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Proposed Rogers-Shaw merger | The Competition Tribunal paves the way for an agreement



(Ottawa) The Competition Tribunal has dismissed a request from Canada’s Competition Bureau to block Rogers Communications’ $26 billion bid to acquire rival Shaw Communications.

The Tribunal’s decision thus paves the way for the merger of the two companies, but this must still be approved by Innovation, Science and Economic Development Canada.

In a summary of its decision released Thursday, the court says the purchase will not result in a significant price increase.

The deal, which involves the sale of Shaw-owned Freedom Mobile to Quebecor-owned Videotron, likely wouldn’t prevent or lessen competition substantially, according to the ruling.

Quebecor agreed to buy Freedom in a $2.85 billion deal earlier this year.

“Increased intensity of competition”

Fears from Rogers’ main rivals in Canada, Bell and Telus, have also been dismissed. They said they would be unable to compete with the two merged companies.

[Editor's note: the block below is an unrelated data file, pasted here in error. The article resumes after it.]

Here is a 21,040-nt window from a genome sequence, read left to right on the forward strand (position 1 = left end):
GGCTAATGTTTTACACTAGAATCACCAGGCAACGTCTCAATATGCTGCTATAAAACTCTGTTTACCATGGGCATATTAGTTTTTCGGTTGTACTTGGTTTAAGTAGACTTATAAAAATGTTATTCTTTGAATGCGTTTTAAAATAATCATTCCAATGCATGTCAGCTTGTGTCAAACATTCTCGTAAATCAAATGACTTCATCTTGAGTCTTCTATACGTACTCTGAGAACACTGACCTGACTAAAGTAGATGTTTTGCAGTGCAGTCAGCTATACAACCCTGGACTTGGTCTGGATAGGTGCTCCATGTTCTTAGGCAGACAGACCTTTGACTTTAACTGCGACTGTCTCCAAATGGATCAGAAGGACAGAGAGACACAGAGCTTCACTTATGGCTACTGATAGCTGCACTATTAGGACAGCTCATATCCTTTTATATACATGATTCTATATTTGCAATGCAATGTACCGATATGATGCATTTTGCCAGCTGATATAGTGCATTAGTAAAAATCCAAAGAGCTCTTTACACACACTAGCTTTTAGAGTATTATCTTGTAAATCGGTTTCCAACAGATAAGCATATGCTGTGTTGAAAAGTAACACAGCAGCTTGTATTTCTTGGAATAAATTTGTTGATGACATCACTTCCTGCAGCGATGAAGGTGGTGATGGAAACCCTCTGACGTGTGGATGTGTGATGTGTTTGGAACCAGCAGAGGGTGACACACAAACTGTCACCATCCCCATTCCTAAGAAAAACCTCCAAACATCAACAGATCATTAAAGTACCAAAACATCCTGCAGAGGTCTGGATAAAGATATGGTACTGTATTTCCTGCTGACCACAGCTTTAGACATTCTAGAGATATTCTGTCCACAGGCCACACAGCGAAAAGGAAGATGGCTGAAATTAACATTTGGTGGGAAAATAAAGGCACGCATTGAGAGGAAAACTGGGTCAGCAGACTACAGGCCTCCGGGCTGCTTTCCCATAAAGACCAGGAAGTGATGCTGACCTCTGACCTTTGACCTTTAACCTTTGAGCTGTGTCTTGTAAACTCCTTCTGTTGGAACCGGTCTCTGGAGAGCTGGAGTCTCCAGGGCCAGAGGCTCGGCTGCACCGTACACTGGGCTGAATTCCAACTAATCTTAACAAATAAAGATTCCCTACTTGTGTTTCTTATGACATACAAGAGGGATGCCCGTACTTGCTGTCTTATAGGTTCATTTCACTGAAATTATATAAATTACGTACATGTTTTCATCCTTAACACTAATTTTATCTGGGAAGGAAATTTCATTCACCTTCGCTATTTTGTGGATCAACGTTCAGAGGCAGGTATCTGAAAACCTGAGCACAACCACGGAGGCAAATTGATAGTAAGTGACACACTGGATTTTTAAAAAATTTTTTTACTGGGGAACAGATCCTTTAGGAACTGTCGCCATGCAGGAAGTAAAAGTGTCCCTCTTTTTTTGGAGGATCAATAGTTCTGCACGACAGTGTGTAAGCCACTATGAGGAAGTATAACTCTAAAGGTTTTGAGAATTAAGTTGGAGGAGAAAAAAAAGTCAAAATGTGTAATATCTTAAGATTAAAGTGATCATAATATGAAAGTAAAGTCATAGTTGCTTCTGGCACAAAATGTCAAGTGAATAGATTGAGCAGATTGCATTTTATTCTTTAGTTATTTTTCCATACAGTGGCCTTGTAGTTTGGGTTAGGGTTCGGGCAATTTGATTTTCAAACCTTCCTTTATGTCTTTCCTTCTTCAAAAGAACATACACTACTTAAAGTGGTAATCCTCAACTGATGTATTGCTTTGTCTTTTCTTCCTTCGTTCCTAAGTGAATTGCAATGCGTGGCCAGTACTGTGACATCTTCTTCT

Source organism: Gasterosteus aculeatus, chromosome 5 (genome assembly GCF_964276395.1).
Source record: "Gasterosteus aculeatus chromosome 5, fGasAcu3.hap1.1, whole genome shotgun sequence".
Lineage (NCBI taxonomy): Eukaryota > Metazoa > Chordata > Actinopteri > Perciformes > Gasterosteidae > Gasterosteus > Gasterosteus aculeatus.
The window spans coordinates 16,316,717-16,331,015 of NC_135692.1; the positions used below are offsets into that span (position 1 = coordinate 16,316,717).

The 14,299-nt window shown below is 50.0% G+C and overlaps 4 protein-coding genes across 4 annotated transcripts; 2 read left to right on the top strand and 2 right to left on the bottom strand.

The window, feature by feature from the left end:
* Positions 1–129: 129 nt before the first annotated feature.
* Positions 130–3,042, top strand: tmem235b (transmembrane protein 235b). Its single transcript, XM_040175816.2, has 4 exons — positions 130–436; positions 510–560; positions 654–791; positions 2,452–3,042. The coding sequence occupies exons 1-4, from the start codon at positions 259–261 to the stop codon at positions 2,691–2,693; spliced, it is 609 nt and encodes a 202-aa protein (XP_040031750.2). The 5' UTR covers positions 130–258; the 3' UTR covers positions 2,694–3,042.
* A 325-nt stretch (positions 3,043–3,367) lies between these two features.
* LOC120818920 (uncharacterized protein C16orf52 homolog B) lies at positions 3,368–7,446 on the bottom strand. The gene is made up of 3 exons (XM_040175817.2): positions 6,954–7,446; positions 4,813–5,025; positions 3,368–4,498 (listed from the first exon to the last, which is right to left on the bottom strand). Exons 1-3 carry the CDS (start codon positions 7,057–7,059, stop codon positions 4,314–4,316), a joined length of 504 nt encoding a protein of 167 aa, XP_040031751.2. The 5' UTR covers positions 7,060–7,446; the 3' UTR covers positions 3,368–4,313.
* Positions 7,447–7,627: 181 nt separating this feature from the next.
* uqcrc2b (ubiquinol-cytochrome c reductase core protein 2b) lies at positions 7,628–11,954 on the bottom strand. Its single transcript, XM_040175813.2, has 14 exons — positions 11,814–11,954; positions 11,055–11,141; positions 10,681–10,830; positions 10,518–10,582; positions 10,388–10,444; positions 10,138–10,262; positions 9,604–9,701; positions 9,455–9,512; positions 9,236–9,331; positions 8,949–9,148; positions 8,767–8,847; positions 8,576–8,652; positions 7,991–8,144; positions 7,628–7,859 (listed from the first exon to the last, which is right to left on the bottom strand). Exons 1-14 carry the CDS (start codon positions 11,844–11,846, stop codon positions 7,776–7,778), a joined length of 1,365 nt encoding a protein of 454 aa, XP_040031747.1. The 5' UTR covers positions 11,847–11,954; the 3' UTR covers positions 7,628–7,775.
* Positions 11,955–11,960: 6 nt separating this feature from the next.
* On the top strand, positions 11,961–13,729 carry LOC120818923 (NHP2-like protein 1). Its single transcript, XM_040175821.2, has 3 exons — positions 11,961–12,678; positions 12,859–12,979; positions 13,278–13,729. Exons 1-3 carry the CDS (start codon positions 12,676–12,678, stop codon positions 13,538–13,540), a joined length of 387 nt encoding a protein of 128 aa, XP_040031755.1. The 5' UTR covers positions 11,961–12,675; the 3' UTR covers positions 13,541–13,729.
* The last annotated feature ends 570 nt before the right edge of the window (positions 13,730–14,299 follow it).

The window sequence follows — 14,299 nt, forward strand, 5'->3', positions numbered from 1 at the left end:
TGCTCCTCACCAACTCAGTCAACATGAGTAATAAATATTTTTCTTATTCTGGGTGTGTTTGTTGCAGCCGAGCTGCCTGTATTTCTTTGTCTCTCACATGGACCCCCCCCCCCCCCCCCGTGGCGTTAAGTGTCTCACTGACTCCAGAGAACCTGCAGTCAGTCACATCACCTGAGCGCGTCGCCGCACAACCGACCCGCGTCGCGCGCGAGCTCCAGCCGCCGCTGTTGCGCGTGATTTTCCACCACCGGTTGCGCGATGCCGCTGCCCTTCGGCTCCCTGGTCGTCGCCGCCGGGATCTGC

“The Tribunal also concluded that the strengthening of Rogers’ position in Alberta and British Columbia, together with very significant competitive initiatives that Telus and Bell have deployed since the merger announcement, will likely contribute to an increase in the intensity of competition in those markets,” reads the summary.

The Tribunal indicates that a more detailed decision will be rendered within the next two days.

Commissioner’s disappointment

In a statement, the Commissioner of Competition, Matthew Boswell, said he was “very disappointed that the Court rejects our request to block the merger between Rogers and Shaw” and indicated that the Competition Bureau was “carefully evaluating the next steps “.

The Tribunal held four weeks of hearings to discuss concerns about the deal proposed earlier this year.

Throughout the hearing, the Competition Bureau argued that the merger would reduce competition in the telecommunications market and result in higher prices, in addition to poor service.

Rogers and Shaw argued that the agreement would enhance competition and benefit consumers.

Earlier this year, Industry Minister Francois-Philippe Champagne argued he would not allow Rogers to acquire all of Shaw’s wireless licenses, suggesting final merger approval required concessions , including the sale of Freedom.

Scheduled for December 31, the deadline for concluding a merger agreement is fast approaching, although the parties have the option of extending the deadline until the end of January if necessary.

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